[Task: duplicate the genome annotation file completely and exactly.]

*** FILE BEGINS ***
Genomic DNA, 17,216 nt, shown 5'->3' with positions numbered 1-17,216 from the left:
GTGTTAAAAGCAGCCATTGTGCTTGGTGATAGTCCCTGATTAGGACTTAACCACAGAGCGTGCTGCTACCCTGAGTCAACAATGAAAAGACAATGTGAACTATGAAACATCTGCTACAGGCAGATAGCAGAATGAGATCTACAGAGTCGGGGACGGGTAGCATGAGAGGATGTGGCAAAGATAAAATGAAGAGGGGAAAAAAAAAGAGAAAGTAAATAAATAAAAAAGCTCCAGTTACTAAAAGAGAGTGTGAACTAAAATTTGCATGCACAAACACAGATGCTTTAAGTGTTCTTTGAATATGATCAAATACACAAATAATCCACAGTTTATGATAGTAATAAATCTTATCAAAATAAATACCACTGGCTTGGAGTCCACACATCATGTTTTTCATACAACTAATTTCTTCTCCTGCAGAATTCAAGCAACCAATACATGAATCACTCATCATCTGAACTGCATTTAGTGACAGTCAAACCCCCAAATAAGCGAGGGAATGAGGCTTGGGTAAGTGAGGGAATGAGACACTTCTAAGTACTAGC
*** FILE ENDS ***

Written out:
Genomic DNA, 17,216 nt, shown 5'->3' with positions numbered 1-17,216 from the left:
GTGTTAAAAGCAGCCATTGTGCTTGGTGATAGTCCCTGATTAGGACTTAACCACAGAGCGTGCTGCTACCCTGAGTCAACAATGAAAAGACAATGTGAACTATGAAACATCTGCTACAGGCAGATAGCAGAATGAGATCTACAGAGTCGGGGACGGGTAGCATGAGAGGATGTGGCAAAGATAAAATGAAGAGGGGAAAAAAAAAGAGAAAGTAAATAAATAAAAAAGCTCCAGTTACTAAAAGAGAGTGTGAACTAAAATTTGCATGCACAAACACAGATGCTTTAAGTGTTCTTTGAATATGATCAAATACACAAATAATCCACAGTTTATGATAGTAATAAATCTTATCAAAATAAATACCACTGGCTTGGAGTCCACACATCATGTTTTTCATACAACTAATTTCTTCTCCTGCAGAATTCAAGCAACCAATACATGAATCACTCATCATCTGAACTGCATTTAGTGACAGTCAAACCCCCAAATAAGCGAGGGAATGAGGCTTGGGTAAGTGAGGGAATGAGACACTTCTAAGTACTAGC